The coming currency war

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The coming currency war

Korea’s current account surplus this year is expected to exceed Japan’s for the first time, with $63 billion against $60.1 billion. The remarkable reversal looks like good news as it is a reflection of the two countries’ economic performances. Despite a rough global economy, Korea’s main export items like mobile phones, automobiles and semiconductors are selling well overseas. Thanks to that, our monthly exports surpassed $50 billion in September for the first time, with the current account surplus continuing for 20 months in a row. Korea has indeed outperformed Japan, a country that has an economy five times bigger than ours and which has been a trade surplus nation for decades.

However, we must confront an inconvenient truth behind the outstanding performance of our economy: The laudable achievement was made possible more by Japan’s domestic problems than our own merits. Japan’s underperformance stems from its rapidly increasing energy imports after the nuclear disaster at Fukushima and the shutdown of nuclear power plants across the country. Moreover, the steep devaluation of the yen against the U.S. dollar - as much as 40 percent - contributed to the deterioration of Japan’s capital accounts balance.

Another lesson we should keep in mind is that a country’s industries can rarely recover their past glories once they have lost their international competitiveness. Exports by Sony and Panasonic, once icons of Japan’s power as consumer goods producers and exporters, are struggling despite the benefits they enjoy from the depreciation of the yen.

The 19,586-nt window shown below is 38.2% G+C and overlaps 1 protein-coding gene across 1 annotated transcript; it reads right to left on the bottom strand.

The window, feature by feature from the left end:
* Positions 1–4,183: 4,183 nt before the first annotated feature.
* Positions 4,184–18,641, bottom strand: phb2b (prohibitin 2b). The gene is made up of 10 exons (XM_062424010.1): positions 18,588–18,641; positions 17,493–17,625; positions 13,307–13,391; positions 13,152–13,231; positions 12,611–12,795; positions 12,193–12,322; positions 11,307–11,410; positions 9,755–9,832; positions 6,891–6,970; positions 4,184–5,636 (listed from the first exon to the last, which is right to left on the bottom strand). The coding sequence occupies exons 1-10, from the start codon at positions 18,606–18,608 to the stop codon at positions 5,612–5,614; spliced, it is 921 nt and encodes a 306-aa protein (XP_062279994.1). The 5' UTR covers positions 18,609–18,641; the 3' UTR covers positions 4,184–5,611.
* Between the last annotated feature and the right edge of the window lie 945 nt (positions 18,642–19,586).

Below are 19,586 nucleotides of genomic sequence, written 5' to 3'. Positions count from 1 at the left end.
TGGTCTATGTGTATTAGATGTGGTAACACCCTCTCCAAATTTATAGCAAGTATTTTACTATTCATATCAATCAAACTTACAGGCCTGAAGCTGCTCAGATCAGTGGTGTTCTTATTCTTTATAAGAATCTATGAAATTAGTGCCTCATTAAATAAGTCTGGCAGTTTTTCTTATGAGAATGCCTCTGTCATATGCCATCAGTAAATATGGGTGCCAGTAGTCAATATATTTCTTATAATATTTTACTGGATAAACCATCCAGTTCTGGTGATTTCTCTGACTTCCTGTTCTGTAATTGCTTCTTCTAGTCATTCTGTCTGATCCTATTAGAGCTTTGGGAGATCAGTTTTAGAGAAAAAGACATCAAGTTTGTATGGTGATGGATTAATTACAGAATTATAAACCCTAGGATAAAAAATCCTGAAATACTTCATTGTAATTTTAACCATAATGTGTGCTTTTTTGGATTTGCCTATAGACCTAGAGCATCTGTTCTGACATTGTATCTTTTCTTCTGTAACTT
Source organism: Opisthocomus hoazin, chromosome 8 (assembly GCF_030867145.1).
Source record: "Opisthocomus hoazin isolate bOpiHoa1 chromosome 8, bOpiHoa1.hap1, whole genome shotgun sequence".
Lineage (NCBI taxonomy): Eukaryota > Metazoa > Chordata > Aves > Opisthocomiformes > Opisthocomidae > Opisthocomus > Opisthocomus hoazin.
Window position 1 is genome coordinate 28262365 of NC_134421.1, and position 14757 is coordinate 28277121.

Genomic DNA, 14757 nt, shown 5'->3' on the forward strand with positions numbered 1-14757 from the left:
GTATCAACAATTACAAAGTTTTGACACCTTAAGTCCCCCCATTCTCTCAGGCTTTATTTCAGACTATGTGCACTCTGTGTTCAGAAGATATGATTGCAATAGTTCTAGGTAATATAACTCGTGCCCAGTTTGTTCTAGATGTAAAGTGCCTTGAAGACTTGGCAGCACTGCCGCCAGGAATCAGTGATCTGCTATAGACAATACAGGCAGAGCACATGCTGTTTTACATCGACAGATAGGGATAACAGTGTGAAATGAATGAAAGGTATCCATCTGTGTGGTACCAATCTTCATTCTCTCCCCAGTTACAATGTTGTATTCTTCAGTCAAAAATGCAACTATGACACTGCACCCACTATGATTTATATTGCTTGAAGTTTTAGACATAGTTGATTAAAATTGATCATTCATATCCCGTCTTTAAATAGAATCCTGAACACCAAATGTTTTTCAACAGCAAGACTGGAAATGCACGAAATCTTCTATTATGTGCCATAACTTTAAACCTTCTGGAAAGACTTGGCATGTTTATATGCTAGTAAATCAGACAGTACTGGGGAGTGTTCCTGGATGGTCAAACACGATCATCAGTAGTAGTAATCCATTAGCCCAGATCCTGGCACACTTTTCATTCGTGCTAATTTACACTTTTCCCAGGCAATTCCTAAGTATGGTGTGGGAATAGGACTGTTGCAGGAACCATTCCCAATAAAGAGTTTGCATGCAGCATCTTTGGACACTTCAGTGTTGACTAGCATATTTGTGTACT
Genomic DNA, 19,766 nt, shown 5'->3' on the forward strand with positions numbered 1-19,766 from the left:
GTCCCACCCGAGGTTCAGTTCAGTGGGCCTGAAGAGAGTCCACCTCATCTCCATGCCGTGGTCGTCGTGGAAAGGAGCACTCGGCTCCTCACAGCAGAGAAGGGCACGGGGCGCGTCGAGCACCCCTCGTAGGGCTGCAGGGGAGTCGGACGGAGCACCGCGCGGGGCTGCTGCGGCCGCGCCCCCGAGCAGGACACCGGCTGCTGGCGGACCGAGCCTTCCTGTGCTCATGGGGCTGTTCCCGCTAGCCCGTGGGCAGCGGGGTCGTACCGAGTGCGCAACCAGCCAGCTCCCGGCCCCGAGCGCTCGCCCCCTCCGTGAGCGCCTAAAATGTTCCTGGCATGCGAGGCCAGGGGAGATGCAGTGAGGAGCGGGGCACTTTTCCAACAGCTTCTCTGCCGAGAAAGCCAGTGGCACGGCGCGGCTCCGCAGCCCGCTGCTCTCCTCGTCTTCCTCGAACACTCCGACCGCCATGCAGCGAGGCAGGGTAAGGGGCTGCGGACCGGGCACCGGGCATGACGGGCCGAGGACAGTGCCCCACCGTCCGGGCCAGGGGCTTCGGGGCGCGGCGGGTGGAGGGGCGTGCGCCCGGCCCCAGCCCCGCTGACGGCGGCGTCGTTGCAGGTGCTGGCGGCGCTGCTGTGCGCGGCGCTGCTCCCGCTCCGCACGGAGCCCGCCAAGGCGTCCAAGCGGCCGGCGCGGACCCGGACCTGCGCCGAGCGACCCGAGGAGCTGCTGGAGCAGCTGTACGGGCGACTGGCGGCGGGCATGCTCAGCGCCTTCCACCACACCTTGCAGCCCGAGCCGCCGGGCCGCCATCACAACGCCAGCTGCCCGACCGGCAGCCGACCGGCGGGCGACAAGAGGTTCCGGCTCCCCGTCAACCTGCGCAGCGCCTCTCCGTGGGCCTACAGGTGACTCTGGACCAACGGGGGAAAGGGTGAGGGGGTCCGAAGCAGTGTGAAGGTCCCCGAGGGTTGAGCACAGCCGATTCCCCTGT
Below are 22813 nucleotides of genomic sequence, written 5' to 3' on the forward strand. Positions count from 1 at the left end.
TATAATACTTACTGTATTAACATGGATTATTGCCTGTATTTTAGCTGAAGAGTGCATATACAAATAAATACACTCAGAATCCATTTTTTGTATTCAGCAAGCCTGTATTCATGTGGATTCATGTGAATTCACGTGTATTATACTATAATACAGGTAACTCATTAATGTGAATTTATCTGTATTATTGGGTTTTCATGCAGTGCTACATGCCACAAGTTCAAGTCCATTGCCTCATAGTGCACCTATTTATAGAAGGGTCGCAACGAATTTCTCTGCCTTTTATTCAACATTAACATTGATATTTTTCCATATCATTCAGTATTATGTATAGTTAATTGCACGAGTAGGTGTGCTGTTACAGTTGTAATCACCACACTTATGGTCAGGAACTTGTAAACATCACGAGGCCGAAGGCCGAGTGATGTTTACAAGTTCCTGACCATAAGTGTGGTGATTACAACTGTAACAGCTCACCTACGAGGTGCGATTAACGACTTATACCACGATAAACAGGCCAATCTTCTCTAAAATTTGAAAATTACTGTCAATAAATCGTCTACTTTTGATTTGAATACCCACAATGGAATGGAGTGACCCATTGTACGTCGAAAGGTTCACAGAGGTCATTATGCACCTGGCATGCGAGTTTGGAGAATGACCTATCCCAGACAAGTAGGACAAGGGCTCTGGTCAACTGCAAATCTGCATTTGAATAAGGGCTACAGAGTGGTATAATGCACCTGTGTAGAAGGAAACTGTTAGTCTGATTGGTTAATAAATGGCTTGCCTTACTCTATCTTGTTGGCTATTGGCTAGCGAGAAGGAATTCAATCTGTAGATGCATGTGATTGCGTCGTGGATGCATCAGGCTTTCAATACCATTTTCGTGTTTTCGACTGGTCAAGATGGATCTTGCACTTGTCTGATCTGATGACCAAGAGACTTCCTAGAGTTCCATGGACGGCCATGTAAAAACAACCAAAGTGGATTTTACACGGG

A bigger problem for us is the external pressure for devaluation of our currency. The U.S. Treasury and the International Monetary Fund have begun building pressure on Korea, Germany, China and Japan to lower their currencies’ exchange rates. Compared to Germany, which already uses the euro, and Japan, which was allowed by the United States to push ahead with Abenomics, and China, which has been steadfastly sticking to its own exchange rate policy, our economy is more vulnerable to the pressure.

Moreover, if the U.S. government ends or tapers its quantitative easing, it could cause a massive outflow of foreign capital from our market, which could lead to a fluctuation of the value of the won. We must fight against the mounting pressure to depreciate our currency, and we must increase our foreign reserves. Most of all, the government should strengthen the fundamentals of our economy and reinforce the international competitiveness of our products. Only then can our economy survive a war over exchange rates.
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